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Doctrinal analyses help us understand what law does. Identity theory helps us understand why law operates in certain ways. Cultural studies can help us understand that where law operates is crucial to both how it operates, and on whom.

Nancy Ehrenreich's Subordination and Symbiosis: Mechanisms of Mutual Support Between Subordinating Systems is especially valuable because her symbiosis theory expands identity theory. Ehrenreich turns our attention to the subjectivities of those who are partly subordinated but mostly privileged-those who accept their own oppression in return for the "compensation" of being able to use the law to subordinate others. Nonetheless, symbiosis theory cannot fully explain why a practice develops in some places but not others even though the relevant identities are the same. To understand the difference context makes, we must use cultural studies to analyze how discourses were constructed and translated into practices in particular contexts. We need a "critical cultural theory" methodology that synthesizes doctrinal, identity theory, and cultural studies tools.

In this article, Professor Frank Rudy Cooper advocates for a doctrinal analysis that reveals implicit assumptions about identity, as a beginning to a critical cultural theory methodology. He argues that we should use identity theories to show how enforcement practices vary when applied by particular social groups and/or to particular social groups. We should then use cultural studies to show how a particular context led to a particular social consensus about the appropriateness of a particular enforcement practice. Those analyses should be organized by considering the construction ("encoding") and reception ("decoding") of the discourses about the relationship between law and identity that were in play in a specific cultural context.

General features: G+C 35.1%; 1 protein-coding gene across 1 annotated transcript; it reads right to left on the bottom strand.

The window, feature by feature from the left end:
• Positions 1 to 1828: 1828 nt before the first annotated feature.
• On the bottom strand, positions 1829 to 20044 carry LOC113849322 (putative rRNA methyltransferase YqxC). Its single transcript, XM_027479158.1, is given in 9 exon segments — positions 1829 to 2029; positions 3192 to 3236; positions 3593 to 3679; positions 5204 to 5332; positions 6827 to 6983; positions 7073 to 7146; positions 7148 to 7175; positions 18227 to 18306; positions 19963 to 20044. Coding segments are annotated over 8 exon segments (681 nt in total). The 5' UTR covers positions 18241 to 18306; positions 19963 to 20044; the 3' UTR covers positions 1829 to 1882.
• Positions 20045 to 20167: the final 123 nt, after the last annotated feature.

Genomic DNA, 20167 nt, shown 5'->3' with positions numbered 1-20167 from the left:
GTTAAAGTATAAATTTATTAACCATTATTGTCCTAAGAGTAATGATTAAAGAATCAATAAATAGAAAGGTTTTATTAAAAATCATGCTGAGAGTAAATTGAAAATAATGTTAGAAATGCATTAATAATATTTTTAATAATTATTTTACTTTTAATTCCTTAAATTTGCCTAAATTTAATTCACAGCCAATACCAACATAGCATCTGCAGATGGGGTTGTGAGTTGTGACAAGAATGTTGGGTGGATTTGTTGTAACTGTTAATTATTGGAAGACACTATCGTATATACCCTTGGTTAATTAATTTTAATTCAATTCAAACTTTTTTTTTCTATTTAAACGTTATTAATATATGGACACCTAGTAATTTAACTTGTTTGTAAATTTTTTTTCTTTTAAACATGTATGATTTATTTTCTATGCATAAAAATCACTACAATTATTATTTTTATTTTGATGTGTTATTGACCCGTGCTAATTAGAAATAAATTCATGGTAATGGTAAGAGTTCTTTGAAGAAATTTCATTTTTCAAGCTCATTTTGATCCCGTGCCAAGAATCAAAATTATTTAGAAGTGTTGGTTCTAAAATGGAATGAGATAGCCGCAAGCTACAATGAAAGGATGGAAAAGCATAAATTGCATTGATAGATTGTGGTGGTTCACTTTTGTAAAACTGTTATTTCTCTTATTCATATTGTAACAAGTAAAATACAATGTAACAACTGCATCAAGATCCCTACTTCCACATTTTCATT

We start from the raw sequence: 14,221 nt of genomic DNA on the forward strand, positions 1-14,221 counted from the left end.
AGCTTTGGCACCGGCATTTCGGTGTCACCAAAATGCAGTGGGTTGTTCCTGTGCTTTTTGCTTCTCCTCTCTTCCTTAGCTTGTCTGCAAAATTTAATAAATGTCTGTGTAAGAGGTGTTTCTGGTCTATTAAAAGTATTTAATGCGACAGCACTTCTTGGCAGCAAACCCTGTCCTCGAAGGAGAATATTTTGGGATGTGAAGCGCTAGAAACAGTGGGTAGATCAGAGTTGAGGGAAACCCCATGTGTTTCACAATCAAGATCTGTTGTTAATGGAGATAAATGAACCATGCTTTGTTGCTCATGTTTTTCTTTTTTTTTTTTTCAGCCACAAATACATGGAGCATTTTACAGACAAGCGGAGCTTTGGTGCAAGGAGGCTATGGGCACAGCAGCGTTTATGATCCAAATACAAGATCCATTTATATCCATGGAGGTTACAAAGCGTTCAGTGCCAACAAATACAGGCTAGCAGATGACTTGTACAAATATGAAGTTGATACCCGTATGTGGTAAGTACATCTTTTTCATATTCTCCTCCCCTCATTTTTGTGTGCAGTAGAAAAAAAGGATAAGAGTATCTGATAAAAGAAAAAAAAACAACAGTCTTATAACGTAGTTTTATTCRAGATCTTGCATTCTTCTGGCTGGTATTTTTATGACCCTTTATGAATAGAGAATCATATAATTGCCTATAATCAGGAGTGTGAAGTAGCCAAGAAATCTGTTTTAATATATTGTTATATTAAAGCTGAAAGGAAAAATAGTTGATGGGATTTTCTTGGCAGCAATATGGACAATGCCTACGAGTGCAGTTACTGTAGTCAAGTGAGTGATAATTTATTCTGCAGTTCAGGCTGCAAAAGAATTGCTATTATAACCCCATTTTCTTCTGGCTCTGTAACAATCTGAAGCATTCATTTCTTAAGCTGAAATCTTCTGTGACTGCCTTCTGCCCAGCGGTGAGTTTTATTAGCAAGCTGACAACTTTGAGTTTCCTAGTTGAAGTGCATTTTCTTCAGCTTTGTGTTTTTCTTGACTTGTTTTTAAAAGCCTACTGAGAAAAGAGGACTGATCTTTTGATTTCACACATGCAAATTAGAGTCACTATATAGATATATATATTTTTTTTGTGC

In Part I of this essay Professor Cooper defines and analyzes the practice of "depolicing"-the withdrawal of proactive crime investigation in racial minority neighborhoods. In Part II, he reviews insights gained from Nancy Ehrenreich's symbiosis theory of identity and applies them to depolicing. In Part III, he argues that we need to join cultural studies analysis to identity theory in order to form a more comprehensive "critical cultural theory" methodology. He then briefly applies the methodology to the practice of depolicing. In Part IV, Professor Cooper concludes.

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71 UMKC L. Rev. 355 (2002).